Genetic diversity revealed by single nucleotide polymorphism markers in a worldwide germplasm collection of durum wheat.
Ren, J., Sun, D., Chen, L., You, F.M., Wang, J., Peng, Y.L., Nevo, E., Sun, D.F., Luo, M.-C., and Peng, J. (2013). "Genetic diversity revealed by single nucleotide polymorphism markers in a worldwide germplasm collection of durum wheat.", International Journal of Molecular Sciences, 14(4), pp. 7061-7088. doi : 10.3390/ijms14047061 Access to full text
Evaluation of genetic diversity and genetic structure in crops has important implications for plant breeding programs and the conservation of genetic resources. Newly developed single nucleotide polymorphism (SNP) markers are effective in detecting genetic diversity. In the present study, a worldwide durum wheat collection consisting of 150 accessions was used. Genetic diversity and genetic structure were investigated using 946 polymorphic SNP markers covering the whole genome of tetraploid wheat. Genetic structure was greatly impacted by multiple factors, such as environmental conditions, breeding methods reflected by release periods of varieties, and gene flows via human activities. A loss of genetic diversity was observed from landraces and old cultivars to the modern cultivars released during periods of the Early Green Revolution, but an increase in cultivars released during the Post Green Revolution. Furthermore, a comparative analysis of genetic diversity among the 10 mega ecogeographical regions indicated that South America, North America, and Europe possessed the richest genetic variability, while the Middle East showed moderate levels of genetic diversity.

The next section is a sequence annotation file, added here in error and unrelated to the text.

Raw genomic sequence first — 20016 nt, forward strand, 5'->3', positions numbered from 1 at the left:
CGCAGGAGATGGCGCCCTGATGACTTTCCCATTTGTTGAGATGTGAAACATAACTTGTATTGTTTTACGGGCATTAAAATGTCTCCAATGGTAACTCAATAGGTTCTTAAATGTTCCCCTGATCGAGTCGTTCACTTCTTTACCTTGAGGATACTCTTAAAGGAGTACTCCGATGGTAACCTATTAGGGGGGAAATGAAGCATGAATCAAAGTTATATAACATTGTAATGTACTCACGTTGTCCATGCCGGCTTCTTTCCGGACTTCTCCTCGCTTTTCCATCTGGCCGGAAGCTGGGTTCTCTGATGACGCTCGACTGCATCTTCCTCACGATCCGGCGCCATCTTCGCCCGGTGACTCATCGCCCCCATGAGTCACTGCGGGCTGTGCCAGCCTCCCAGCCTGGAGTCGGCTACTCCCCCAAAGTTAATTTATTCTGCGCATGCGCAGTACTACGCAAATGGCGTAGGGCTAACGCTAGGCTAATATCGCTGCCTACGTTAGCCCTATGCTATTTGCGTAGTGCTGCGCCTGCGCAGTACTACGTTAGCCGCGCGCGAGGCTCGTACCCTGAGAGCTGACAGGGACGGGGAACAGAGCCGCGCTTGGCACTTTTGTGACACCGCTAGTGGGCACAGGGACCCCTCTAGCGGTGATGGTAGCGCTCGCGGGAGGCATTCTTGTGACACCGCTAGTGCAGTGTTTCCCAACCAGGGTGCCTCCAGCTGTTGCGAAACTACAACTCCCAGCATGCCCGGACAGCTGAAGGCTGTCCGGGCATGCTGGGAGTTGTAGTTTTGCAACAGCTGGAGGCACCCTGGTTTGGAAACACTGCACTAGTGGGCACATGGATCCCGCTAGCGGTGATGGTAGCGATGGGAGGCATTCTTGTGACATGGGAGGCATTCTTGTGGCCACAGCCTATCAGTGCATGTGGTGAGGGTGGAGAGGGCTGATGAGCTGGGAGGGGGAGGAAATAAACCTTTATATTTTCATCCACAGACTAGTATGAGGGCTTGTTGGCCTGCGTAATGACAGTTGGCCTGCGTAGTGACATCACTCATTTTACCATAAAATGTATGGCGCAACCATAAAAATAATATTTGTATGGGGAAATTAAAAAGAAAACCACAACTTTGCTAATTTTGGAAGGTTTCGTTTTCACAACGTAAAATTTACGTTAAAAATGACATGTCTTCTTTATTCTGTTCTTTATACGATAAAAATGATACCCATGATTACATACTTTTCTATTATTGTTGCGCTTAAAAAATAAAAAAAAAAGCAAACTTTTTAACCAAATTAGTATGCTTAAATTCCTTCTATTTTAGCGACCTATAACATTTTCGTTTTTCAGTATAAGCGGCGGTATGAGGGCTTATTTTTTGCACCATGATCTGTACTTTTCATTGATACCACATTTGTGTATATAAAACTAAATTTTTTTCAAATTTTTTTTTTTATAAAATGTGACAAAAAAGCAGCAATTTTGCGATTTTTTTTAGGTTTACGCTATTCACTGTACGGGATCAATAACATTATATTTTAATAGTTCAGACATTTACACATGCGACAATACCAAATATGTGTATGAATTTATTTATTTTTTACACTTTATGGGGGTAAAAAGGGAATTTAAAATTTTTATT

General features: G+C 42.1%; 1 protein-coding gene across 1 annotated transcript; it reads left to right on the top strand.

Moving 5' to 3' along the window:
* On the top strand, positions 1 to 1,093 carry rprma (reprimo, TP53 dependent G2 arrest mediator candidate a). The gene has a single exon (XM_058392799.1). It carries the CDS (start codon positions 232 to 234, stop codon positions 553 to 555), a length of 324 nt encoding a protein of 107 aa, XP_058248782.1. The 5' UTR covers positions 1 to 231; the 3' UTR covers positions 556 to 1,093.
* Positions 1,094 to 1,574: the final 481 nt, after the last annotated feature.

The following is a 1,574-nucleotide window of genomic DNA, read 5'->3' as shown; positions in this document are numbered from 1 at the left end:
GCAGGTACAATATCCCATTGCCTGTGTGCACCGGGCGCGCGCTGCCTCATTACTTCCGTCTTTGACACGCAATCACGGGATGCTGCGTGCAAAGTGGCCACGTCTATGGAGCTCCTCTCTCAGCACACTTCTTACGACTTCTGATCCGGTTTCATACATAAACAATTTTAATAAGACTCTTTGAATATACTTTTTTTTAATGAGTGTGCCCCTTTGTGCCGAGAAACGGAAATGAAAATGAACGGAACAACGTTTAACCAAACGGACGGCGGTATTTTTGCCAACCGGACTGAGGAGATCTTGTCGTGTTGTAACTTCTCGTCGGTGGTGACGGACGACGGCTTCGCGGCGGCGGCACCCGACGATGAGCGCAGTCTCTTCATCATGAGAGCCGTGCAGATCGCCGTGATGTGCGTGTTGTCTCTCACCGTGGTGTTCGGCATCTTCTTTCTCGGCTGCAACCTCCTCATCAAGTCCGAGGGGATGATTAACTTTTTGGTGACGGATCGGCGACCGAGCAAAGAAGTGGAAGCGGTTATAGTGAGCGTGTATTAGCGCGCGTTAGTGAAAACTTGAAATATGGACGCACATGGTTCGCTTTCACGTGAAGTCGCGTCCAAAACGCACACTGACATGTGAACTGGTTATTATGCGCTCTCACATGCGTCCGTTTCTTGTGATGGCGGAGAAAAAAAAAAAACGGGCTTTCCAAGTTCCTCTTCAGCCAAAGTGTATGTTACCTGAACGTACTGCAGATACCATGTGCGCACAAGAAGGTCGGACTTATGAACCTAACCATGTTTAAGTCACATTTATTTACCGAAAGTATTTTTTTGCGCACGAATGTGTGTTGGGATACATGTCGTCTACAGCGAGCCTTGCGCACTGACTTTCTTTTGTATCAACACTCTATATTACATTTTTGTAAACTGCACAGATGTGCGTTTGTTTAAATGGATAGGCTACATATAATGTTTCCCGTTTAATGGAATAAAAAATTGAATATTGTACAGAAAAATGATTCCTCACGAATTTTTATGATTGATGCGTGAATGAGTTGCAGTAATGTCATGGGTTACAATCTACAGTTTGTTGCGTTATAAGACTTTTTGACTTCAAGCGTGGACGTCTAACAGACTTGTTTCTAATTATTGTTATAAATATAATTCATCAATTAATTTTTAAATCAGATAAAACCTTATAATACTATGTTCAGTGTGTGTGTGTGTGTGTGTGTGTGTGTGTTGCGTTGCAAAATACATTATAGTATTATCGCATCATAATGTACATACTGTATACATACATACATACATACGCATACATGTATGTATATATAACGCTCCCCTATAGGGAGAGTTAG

- Date modified: